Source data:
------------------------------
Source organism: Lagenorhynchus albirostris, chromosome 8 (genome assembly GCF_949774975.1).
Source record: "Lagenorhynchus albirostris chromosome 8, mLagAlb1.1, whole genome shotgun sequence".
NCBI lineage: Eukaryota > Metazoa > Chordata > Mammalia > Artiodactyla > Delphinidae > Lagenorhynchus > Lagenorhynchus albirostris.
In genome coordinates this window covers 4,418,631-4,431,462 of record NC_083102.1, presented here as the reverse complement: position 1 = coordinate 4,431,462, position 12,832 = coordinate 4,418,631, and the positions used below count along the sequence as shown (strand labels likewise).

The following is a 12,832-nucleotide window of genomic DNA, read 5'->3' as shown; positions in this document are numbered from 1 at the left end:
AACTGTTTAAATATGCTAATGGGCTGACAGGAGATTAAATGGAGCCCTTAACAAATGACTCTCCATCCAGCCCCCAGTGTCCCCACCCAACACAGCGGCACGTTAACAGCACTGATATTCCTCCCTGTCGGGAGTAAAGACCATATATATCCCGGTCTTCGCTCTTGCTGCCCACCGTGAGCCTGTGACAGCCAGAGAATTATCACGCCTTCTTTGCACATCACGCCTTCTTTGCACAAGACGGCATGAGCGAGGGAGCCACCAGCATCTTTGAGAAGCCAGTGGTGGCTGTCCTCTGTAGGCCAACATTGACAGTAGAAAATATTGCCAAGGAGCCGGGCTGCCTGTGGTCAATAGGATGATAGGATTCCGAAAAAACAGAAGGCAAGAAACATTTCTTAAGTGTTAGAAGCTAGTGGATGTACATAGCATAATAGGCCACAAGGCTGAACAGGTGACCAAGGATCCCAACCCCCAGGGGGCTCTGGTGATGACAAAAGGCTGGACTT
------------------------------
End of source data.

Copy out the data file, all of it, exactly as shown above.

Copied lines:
Source organism: Lagenorhynchus albirostris, chromosome 8 (genome assembly GCF_949774975.1).
Source record: "Lagenorhynchus albirostris chromosome 8, mLagAlb1.1, whole genome shotgun sequence".
NCBI lineage: Eukaryota > Metazoa > Chordata > Mammalia > Artiodactyla > Delphinidae > Lagenorhynchus > Lagenorhynchus albirostris.
In genome coordinates this window covers 4,418,631-4,431,462 of record NC_083102.1, presented here as the reverse complement: position 1 = coordinate 4,431,462, position 12,832 = coordinate 4,418,631, and the positions used below count along the sequence as shown (strand labels likewise).

The following is a 12,832-nucleotide window of genomic DNA, read 5'->3' as shown; positions in this document are numbered from 1 at the left end:
AACTGTTTAAATATGCTAATGGGCTGACAGGAGATTAAATGGAGCCCTTAACAAATGACTCTCCATCCAGCCCCCAGTGTCCCCACCCAACACAGCGGCACGTTAACAGCACTGATATTCCTCCCTGTCGGGAGTAAAGACCATATATATCCCGGTCTTCGCTCTTGCTGCCCACCGTGAGCCTGTGACAGCCAGAGAATTATCACGCCTTCTTTGCACATCACGCCTTCTTTGCACAAGACGGCATGAGCGAGGGAGCCACCAGCATCTTTGAGAAGCCAGTGGTGGCTGTCCTCTGTAGGCCAACATTGACAGTAGAAAATATTGCCAAGGAGCCGGGCTGCCTGTGGTCAATAGGATGATAGGATTCCGAAAAAACAGAAGGCAAGAAACATTTCTTAAGTGTTAGAAGCTAGTGGATGTACATAGCATAATAGGCCACAAGGCTGAACAGGTGACCAAGGATCCCAACCCCCAGGGGGCTCTGGTGATGACAAAAGGCTGGACTT